Having received her name and title at her Investiture in the Carmel of Cologne in 1934 she grew daily in the understanding of the details of God’s plan for her. “I understood the cross as the destiny of God’s people, which was beginning to be apparent at the time (1933). I felt that those who understood the Cross of Christ should take it upon themselves on everybody’s behalf. Of course, I know better now what it means to be wedded to the Lord in the sign of the cross. However, one can never comprehend it, because it is a mystery.”

            In 1941 she wrote to a friend, who was also a Carmelite, “One can only gain a knowledge of the cross if one has thoroughly experienced the cross”. Although cloistered she saw herself as being called to go into the world and carry divine life into it. This she was able to do by the witness of her own life, as well as the writings that she continued to do behind the walls of Carmel and eventually her witness and service ministered in the horrifying conditions of the prison camps.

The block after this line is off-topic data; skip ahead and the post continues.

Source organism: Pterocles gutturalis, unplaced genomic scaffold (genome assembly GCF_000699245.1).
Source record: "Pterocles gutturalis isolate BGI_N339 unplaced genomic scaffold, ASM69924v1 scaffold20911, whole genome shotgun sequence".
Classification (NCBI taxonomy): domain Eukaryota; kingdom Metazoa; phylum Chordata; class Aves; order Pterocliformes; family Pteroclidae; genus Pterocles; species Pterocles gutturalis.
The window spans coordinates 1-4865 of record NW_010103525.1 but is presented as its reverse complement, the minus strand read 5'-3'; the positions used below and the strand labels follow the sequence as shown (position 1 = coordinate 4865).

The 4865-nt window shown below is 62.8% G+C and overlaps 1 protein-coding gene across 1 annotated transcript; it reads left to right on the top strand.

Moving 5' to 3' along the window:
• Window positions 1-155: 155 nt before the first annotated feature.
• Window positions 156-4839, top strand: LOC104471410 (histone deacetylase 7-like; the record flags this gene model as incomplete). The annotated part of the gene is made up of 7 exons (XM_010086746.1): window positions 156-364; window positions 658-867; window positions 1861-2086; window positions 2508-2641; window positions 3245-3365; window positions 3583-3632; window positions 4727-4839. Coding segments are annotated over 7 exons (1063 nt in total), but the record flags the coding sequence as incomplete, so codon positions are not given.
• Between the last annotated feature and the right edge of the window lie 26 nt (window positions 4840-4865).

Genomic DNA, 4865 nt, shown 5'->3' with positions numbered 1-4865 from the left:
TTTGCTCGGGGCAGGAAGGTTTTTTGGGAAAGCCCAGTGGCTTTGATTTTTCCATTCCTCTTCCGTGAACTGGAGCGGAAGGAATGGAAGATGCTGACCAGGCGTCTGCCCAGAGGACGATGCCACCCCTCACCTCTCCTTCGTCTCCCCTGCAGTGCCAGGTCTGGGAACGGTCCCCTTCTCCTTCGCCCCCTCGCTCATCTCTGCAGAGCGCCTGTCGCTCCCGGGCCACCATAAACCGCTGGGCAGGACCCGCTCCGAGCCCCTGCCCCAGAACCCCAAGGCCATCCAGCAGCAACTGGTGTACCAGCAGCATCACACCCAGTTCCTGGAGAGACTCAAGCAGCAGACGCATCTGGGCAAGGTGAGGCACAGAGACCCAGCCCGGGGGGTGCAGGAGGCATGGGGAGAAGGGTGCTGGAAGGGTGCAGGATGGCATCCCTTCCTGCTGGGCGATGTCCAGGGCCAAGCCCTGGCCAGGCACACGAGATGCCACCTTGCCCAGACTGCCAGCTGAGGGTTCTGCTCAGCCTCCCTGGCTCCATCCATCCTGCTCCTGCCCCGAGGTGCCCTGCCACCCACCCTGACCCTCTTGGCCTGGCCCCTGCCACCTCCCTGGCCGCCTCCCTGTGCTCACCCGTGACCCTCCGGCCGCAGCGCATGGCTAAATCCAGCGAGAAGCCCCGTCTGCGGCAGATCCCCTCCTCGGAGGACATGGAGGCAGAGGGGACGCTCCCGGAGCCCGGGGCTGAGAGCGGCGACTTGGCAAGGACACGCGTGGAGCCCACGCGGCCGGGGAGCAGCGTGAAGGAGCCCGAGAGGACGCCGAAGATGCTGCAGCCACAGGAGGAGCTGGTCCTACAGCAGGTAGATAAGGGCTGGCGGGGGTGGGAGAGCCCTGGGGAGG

Edith was a seeker of truth. Once she was seized by that truth, which is Jesus Himself, the relationship of love was formed and she was challenged as Pope John Paul II exclaimed in his Canonization Homily, “Whoever truly loves does not stop at the prospect of suffering: he accepts communion in suffering with the one he loves”. In her study of St. John of the Cross she expressed her understanding of suffering as expiatory only if one was in union with the Divine Head and thus one could be happy although suffering.